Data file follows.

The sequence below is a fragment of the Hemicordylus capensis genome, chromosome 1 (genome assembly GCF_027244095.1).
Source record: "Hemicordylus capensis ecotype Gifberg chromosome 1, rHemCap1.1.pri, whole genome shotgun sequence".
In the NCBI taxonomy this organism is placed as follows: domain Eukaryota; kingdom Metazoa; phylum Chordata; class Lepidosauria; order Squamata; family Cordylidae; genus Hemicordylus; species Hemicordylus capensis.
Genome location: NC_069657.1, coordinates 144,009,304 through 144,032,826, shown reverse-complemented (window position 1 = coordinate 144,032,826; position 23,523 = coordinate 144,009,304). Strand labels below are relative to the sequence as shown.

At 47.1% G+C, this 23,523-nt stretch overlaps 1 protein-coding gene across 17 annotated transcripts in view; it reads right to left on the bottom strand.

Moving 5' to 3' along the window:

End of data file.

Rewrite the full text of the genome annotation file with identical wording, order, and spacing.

The sequence below is a fragment of the Hemicordylus capensis genome, chromosome 1 (genome assembly GCF_027244095.1).
Source record: "Hemicordylus capensis ecotype Gifberg chromosome 1, rHemCap1.1.pri, whole genome shotgun sequence".
In the NCBI taxonomy this organism is placed as follows: domain Eukaryota; kingdom Metazoa; phylum Chordata; class Lepidosauria; order Squamata; family Cordylidae; genus Hemicordylus; species Hemicordylus capensis.
Genome location: NC_069657.1, coordinates 144,009,304 through 144,032,826, shown reverse-complemented (window position 1 = coordinate 144,032,826; position 23,523 = coordinate 144,009,304). Strand labels below are relative to the sequence as shown.

At 47.1% G+C, this 23,523-nt stretch overlaps 1 protein-coding gene across 17 annotated transcripts in view; it reads right to left on the bottom strand.

Moving 5' to 3' along the window: